With that said, there's nothing inherently bad about thinking about bringing Tillman back for another shot. The Orioles have more of a track record with Tillman not being a horrible pitcher.
There is, of course, the still-unresolved question of whether the shoulder problem that began to affect Tillman during the 2016 season, leading to an offseason PRP injection and a disrupted 2017 routine that turned into a disastrous 2017 season, is still plaguing him. Tillman and the Orioles insisted that Tillman was healthy, but the results speak for themselves. Health or not, something was wrong.
If the O's really believe that a significant part of his problem was the whole "not having a normal offseason" thing, which is mentioned regularly in beat writer articles, they could certainly do worse than giving Tillman a chance to boost his stock in familiar territory.
It's almost impossible for Tillman to be worse than he was this season. It's a challenge for even a bad pitcher to have a 7.84 ERA in 93 innings over 24 games.
I've said that phrase before about Orioles starting pitching: "It's hard to be worse." The Orioles have managed, for two consecutive seasons now, to be worse when I thought it would be hard for them to be worse. But in Tillman's case, it would be really, really hard for him to be worse. Not that I will feel a whole lot better if he pitches for the Orioles next year and shaves two runs off of his ERA. He can be better and still be pretty bad.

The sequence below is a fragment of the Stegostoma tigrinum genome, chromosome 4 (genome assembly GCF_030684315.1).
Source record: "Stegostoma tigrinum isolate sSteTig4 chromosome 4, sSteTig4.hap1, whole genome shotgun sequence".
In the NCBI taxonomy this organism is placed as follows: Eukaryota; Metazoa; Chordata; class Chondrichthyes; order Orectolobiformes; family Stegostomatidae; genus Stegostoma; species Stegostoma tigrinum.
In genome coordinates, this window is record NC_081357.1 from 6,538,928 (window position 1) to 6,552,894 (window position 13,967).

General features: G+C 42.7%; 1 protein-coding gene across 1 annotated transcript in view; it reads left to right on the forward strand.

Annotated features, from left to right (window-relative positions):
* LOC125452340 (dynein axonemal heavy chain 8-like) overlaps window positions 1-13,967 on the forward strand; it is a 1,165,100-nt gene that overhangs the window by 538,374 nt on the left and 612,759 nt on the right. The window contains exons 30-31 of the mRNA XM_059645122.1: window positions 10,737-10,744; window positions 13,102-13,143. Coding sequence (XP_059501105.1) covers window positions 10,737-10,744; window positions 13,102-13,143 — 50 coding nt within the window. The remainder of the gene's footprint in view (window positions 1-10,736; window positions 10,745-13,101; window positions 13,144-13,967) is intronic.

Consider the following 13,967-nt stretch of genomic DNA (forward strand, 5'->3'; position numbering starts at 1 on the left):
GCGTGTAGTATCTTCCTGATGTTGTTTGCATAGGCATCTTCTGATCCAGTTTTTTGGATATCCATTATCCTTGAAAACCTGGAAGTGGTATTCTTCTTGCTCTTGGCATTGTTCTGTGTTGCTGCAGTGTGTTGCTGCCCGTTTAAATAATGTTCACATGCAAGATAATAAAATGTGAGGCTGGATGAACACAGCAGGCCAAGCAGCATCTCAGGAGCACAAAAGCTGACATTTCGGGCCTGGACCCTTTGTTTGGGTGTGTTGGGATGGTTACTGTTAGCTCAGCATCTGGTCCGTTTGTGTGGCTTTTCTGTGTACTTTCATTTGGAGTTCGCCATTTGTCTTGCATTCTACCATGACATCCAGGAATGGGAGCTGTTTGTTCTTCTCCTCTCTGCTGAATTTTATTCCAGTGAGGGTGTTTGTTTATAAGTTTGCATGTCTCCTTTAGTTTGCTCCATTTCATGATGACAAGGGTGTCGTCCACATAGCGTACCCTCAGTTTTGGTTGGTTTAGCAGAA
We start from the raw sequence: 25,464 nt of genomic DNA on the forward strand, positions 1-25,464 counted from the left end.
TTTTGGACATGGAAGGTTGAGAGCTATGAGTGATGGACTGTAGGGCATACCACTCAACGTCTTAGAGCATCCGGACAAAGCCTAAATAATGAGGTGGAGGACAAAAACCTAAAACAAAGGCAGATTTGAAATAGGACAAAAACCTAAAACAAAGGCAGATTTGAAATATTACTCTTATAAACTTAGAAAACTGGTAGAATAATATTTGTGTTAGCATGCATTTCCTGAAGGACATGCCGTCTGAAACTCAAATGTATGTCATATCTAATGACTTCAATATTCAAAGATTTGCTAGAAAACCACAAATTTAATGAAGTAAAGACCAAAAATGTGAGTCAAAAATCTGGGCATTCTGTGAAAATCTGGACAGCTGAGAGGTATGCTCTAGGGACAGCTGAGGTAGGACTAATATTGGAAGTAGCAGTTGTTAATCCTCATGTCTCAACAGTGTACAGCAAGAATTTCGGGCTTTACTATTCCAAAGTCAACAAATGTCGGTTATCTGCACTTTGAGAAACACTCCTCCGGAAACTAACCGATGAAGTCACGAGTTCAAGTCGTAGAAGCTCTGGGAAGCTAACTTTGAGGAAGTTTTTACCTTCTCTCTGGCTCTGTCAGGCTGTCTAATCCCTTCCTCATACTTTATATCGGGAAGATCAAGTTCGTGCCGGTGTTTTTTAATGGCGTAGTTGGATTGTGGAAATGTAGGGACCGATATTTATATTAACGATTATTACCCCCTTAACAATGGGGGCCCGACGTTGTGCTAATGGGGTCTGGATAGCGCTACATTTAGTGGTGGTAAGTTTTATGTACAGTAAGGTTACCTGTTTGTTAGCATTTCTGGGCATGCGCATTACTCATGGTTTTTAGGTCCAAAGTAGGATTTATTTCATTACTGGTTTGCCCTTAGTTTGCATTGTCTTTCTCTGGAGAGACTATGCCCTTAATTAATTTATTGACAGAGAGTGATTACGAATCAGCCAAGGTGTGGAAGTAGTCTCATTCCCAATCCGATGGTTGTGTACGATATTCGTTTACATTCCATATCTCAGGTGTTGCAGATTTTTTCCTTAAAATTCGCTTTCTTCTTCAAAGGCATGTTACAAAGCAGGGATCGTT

Whether we like it or not, the Orioles are going to have three holes to fill in the starting rotation this offseason. They have enough money to sign two second-tier free agents, if they have the nerve, though they're already signaling that they don't.
Internal options appear to be few, although who ever knows what that's worth after Parker Bridwell was given away to Anaheim and then posted a 3.64 ERA in 21 games. Do the Orioles even know what a good pitcher looks like, or how to make a lesser pitcher better? The decisions that they have made over the last two years cause one to wonder.
What it all adds up to is that there's probably going to be room for some guy on an incentive-laden contract to come in and compete for a spot in the 2018 rotation, or even to be given one from the get-go. That guy might as well be Tillman. Reclamation projects aren't inherently bad, as long as there's a plan in place for if you fail to reclaim them. Whether the Orioles have such a backup plan remains to be seen.
We can hope that these are only cursory inquiries about Miley and to a lesser extent Tillman. Maybe it wouldn't even be news if it wasn't for the fact that Monday was an off day for the World Series and the Ravens didn't play a game on Sunday, meaning that The Sun surely needed something to put in the Sports page. Maybe nothing will come of any of it.
My standard advice regarding baseball rumors remains: Probably nothing will happen. In this case, nothing happening is preferable to seeing the majority of the 2017 Orioles rotation becoming the majority of the 2018 Orioles rotation.